Scaling and root debridement
What is Scaling and Root Debridement?
Scaling and root debridement is the professional removal of calculus (tartar) and plaque (bacterial biofilm) from the surface of the tooth crown and root. It is carried out on the tooth surfaces both above and below the gum line. It is usually done under local anaesthetic to increase patient comfort.
If gum disease is caught early and hasn’t damaged the structures below the gum line, a professional cleaning should do. If the pockets between your gums and teeth are too deep, however, scaling and root planing may be needed.
Scaling or root debridement, as it is technically known, is a conservative and very effective form of treatment for gum disease. In the early stages of gum disease, like gingivitis, scaling and root planning, along with an evaluation of contributing health factors that you may be causing gum disease, can be very effective and may be all that is needed to get the disease under control. Depending on the response to this treatment, further corrective surgical treatment may be indicated.
Why Scaling and Root debridement can help you save your teeth?
Scaling is the removal of calculus (tartar) and plaque from the tooth. Gum disease is particularly a problem when the calculus (tartar) gets below the gum on the root surface where you can no longer clean it. This then becomes a haven for pathogens which are harmful. Special ultrasonic scalers can be used to initially break down the hard calculus. Then, special hand-held instruments like scalers and curettes are used to do fine scaling. Bacteria are more likely to stick to the rough surfaces (the root). The root surface is cleaned in a process called root debridement. This helps removes any remaining calculus or ‘contaminated’ cementum on the root, and leaves the surface less susceptible to the bacteria.
Scaling and root debridement can be done in just one area of your mouth if the disease is just localised. Generalized periodontitis spreading throughout your mouth requires your periodontist typically treating a quarter (a quadrant), or half of the mouth at one time. This means that two to four visits may be necessary to complete the scaling and root debridement.
The outcomes of having treatment depend and vary from one person to the next. Treatment may only slow down the disease process or stabilise the disease. In some cases the disease will be cured. In spite of all the treatments, effort and expense to keep the tooth or teeth, they may still be lost. However treatment gives you a better chance of keeping your teeth and can alleviate some of the symptoms, such as the inflammation and bad breath.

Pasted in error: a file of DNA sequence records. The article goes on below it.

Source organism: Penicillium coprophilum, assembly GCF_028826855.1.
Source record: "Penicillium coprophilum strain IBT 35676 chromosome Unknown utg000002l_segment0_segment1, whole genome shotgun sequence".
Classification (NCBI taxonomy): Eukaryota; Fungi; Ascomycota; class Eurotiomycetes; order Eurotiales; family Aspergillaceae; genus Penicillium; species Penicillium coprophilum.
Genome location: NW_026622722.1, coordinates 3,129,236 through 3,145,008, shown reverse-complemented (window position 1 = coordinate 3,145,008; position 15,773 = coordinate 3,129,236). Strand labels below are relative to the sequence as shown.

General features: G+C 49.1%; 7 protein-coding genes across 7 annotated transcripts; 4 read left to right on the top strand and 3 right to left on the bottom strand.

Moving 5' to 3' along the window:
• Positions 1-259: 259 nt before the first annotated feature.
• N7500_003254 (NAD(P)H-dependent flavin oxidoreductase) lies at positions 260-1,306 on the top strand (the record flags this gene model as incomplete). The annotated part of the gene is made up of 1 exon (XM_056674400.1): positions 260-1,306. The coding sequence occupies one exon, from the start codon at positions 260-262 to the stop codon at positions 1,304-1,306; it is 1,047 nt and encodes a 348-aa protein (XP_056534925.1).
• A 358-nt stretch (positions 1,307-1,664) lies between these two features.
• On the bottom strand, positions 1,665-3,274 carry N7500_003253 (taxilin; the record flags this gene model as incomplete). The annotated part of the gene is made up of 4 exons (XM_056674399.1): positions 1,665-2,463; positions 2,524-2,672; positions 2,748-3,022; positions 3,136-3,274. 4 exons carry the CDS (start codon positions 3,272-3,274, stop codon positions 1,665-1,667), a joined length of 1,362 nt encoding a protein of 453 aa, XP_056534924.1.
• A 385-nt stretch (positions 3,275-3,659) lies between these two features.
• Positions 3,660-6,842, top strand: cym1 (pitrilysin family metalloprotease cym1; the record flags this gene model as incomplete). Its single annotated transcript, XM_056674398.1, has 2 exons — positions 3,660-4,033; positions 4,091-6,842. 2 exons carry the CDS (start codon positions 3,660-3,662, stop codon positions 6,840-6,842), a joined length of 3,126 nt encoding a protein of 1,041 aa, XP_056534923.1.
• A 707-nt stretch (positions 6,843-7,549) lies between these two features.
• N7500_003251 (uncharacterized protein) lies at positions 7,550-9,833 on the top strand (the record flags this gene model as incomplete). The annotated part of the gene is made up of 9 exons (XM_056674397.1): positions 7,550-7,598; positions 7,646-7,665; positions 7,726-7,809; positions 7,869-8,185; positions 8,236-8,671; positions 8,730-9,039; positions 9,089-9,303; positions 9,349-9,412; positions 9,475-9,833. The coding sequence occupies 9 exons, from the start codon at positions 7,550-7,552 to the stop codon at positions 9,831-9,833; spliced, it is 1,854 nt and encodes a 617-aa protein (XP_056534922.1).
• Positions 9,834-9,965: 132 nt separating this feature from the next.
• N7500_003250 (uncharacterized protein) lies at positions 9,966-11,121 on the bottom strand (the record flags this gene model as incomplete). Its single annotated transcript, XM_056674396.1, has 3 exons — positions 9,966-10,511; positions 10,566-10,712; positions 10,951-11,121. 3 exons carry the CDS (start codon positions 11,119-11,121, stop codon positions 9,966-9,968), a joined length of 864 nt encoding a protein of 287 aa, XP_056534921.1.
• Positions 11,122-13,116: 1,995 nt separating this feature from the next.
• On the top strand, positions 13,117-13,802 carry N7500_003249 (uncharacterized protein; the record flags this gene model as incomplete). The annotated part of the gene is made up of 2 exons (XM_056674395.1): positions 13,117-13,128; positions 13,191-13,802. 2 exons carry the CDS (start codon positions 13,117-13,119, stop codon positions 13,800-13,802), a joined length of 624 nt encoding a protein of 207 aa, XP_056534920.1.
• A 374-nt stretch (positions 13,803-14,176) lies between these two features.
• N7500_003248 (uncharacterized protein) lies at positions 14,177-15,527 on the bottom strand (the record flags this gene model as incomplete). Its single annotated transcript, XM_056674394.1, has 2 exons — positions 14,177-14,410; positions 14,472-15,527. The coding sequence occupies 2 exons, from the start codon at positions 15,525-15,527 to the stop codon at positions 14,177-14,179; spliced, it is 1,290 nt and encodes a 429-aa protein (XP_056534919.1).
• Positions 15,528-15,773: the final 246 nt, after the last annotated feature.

Will this be uncomfortable to me?
Treatment involving scaling and root debridement could be uncomfortable without the areas being anaesthetised or numbed. For two to three days after the treatment, you may have some tenderness and increased sensitivity to hot and cold temperatures, so try to avoid any drastic temperature deviations. Warm salt water rinses or a special rinse e.g. chlorhexidine will be very helpful. Painkillers (whichever you find most effective) 1 hr before treatment and again 4-6 hours later can also be of benefit.
Potential risks & side effects of treatment
There is always a possibility and risk of unexpected and undesirable side effects. Each individual is unique and these complications, include and are not limited to: post-surgical infection, swelling, bleeding, headache, TMJ joint pain, tooth/gum pain, tooth sensitivity to hot, cold, sweets, shrinkage of gum tissues, muscle soreness, soft tissue numbness. While in most cases transient, some will require further treatment.
Please ask if you are unsure as to any of these effects or if any are of particular relevance to timing, e.g. before a speech or birthday, to occupation, e.g. teachers, tasters, talkers, or activities, e.g. sports etc. It is important to note here that certain conditions, nerve damage, infections, tooth trauma etc. may have pre-existed in a tooth as an asymptomatic, chronic state. Dental procedures in general can sometimes turn these states in a tooth to an acute one, therefore complications that sometimes arise in teeth after any type of dental or gum treatment may not have occurred as a direct result of the periodontal treatment.
After treatment, what is next?
The aim of treatment is to cure gum disease or at least slow the gum disease down as much as possible. To achieve these aims, the following are important:
- Keep your teeth thoroughly clean with soft toothbrushes and dental floss (you may need ‘interdental’ brushes – they are tiny brushes that look like Christmas trees)
- Attend for regular checkups and maintenance programs, including regular scaling and polishing
- Root debridement may have to occur every three months in some cases, to keep the gum disease under control.